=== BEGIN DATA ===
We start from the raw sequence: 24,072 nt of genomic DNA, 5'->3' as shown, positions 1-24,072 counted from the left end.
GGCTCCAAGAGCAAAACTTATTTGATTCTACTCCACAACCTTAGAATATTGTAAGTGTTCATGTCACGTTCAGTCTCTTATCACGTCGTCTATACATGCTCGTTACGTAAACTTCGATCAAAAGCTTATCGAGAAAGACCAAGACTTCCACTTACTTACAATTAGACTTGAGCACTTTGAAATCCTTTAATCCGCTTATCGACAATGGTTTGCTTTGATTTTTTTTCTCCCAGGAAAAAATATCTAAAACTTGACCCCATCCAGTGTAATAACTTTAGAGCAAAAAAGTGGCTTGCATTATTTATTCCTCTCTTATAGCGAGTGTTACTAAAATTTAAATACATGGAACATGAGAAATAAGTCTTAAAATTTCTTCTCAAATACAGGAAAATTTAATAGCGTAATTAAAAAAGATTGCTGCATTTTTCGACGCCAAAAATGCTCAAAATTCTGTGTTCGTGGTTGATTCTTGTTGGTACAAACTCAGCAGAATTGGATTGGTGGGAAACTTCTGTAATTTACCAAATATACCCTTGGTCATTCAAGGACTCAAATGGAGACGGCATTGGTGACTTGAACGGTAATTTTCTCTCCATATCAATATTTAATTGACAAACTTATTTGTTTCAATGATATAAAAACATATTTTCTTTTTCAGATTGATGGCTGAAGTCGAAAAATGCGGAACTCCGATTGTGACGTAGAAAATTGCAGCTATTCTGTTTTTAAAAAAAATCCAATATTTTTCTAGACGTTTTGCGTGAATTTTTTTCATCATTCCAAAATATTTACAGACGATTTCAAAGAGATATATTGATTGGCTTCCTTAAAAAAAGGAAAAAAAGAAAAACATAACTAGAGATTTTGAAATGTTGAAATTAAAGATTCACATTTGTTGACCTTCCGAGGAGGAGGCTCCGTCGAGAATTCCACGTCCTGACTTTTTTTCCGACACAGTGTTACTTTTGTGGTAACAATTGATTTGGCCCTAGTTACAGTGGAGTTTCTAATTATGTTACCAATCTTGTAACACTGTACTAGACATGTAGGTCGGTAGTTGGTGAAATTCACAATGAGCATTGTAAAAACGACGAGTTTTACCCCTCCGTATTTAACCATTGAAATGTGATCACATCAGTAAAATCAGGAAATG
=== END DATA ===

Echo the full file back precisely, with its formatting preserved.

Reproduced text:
We start from the raw sequence: 24,072 nt of genomic DNA, 5'->3' as shown, positions 1-24,072 counted from the left end.
GGCTCCAAGAGCAAAACTTATTTGATTCTACTCCACAACCTTAGAATATTGTAAGTGTTCATGTCACGTTCAGTCTCTTATCACGTCGTCTATACATGCTCGTTACGTAAACTTCGATCAAAAGCTTATCGAGAAAGACCAAGACTTCCACTTACTTACAATTAGACTTGAGCACTTTGAAATCCTTTAATCCGCTTATCGACAATGGTTTGCTTTGATTTTTTTTCTCCCAGGAAAAAATATCTAAAACTTGACCCCATCCAGTGTAATAACTTTAGAGCAAAAAAGTGGCTTGCATTATTTATTCCTCTCTTATAGCGAGTGTTACTAAAATTTAAATACATGGAACATGAGAAATAAGTCTTAAAATTTCTTCTCAAATACAGGAAAATTTAATAGCGTAATTAAAAAAGATTGCTGCATTTTTCGACGCCAAAAATGCTCAAAATTCTGTGTTCGTGGTTGATTCTTGTTGGTACAAACTCAGCAGAATTGGATTGGTGGGAAACTTCTGTAATTTACCAAATATACCCTTGGTCATTCAAGGACTCAAATGGAGACGGCATTGGTGACTTGAACGGTAATTTTCTCTCCATATCAATATTTAATTGACAAACTTATTTGTTTCAATGATATAAAAACATATTTTCTTTTTCAGATTGATGGCTGAAGTCGAAAAATGCGGAACTCCGATTGTGACGTAGAAAATTGCAGCTATTCTGTTTTTAAAAAAAATCCAATATTTTTCTAGACGTTTTGCGTGAATTTTTTTCATCATTCCAAAATATTTACAGACGATTTCAAAGAGATATATTGATTGGCTTCCTTAAAAAAAGGAAAAAAAGAAAAACATAACTAGAGATTTTGAAATGTTGAAATTAAAGATTCACATTTGTTGACCTTCCGAGGAGGAGGCTCCGTCGAGAATTCCACGTCCTGACTTTTTTTCCGACACAGTGTTACTTTTGTGGTAACAATTGATTTGGCCCTAGTTACAGTGGAGTTTCTAATTATGTTACCAATCTTGTAACACTGTACTAGACATGTAGGTCGGTAGTTGGTGAAATTCACAATGAGCATTGTAAAAACGACGAGTTTTACCCCTCCGTATTTAACCATTGAAATGTGATCACATCAGTAAAATCAGGAAATG